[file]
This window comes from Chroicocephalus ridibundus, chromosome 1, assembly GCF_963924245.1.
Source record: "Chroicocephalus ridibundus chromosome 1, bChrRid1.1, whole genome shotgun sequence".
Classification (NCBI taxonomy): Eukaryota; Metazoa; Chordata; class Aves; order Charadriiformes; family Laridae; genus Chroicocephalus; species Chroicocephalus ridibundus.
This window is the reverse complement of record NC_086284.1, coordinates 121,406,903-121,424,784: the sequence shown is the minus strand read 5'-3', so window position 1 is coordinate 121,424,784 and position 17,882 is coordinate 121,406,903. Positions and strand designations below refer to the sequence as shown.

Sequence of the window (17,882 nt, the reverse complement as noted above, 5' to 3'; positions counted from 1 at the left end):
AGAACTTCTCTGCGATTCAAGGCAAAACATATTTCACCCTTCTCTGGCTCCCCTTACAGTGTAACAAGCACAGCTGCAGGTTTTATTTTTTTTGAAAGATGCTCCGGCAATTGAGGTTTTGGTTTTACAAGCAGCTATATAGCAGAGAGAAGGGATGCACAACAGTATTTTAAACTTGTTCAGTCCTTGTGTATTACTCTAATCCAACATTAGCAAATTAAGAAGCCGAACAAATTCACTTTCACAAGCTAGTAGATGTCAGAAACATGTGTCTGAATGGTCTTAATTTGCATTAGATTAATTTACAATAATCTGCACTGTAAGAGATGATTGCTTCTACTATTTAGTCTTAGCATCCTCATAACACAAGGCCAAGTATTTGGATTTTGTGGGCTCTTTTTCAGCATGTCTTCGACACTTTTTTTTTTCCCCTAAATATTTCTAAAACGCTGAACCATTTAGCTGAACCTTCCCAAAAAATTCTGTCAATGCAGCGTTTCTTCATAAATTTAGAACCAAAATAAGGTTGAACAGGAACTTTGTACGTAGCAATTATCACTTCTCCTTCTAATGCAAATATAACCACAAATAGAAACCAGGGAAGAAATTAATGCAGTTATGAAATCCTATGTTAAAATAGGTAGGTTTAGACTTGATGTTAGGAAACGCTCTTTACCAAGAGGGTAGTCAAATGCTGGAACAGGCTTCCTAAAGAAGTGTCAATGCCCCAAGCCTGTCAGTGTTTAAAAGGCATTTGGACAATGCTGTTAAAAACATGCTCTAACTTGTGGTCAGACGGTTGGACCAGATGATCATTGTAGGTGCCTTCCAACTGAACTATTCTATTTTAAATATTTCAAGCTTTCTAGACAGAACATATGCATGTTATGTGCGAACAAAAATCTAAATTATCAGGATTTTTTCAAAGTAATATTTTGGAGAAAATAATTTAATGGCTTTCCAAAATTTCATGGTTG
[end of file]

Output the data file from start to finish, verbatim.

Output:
This window comes from Chroicocephalus ridibundus, chromosome 1, assembly GCF_963924245.1.
Source record: "Chroicocephalus ridibundus chromosome 1, bChrRid1.1, whole genome shotgun sequence".
Classification (NCBI taxonomy): Eukaryota; Metazoa; Chordata; class Aves; order Charadriiformes; family Laridae; genus Chroicocephalus; species Chroicocephalus ridibundus.
This window is the reverse complement of record NC_086284.1, coordinates 121,406,903-121,424,784: the sequence shown is the minus strand read 5'-3', so window position 1 is coordinate 121,424,784 and position 17,882 is coordinate 121,406,903. Positions and strand designations below refer to the sequence as shown.

Sequence of the window (17,882 nt, the reverse complement as noted above, 5' to 3'; positions counted from 1 at the left end):
AGAACTTCTCTGCGATTCAAGGCAAAACATATTTCACCCTTCTCTGGCTCCCCTTACAGTGTAACAAGCACAGCTGCAGGTTTTATTTTTTTTGAAAGATGCTCCGGCAATTGAGGTTTTGGTTTTACAAGCAGCTATATAGCAGAGAGAAGGGATGCACAACAGTATTTTAAACTTGTTCAGTCCTTGTGTATTACTCTAATCCAACATTAGCAAATTAAGAAGCCGAACAAATTCACTTTCACAAGCTAGTAGATGTCAGAAACATGTGTCTGAATGGTCTTAATTTGCATTAGATTAATTTACAATAATCTGCACTGTAAGAGATGATTGCTTCTACTATTTAGTCTTAGCATCCTCATAACACAAGGCCAAGTATTTGGATTTTGTGGGCTCTTTTTCAGCATGTCTTCGACACTTTTTTTTTTCCCCTAAATATTTCTAAAACGCTGAACCATTTAGCTGAACCTTCCCAAAAAATTCTGTCAATGCAGCGTTTCTTCATAAATTTAGAACCAAAATAAGGTTGAACAGGAACTTTGTACGTAGCAATTATCACTTCTCCTTCTAATGCAAATATAACCACAAATAGAAACCAGGGAAGAAATTAATGCAGTTATGAAATCCTATGTTAAAATAGGTAGGTTTAGACTTGATGTTAGGAAACGCTCTTTACCAAGAGGGTAGTCAAATGCTGGAACAGGCTTCCTAAAGAAGTGTCAATGCCCCAAGCCTGTCAGTGTTTAAAAGGCATTTGGACAATGCTGTTAAAAACATGCTCTAACTTGTGGTCAGACGGTTGGACCAGATGATCATTGTAGGTGCCTTCCAACTGAACTATTCTATTTTAAATATTTCAAGCTTTCTAGACAGAACATATGCATGTTATGTGCGAACAAAAATCTAAATTATCAGGATTTTTTCAAAGTAATATTTTGGAGAAAATAATTTAATGGCTTTCCAAAATTTCATGGTTG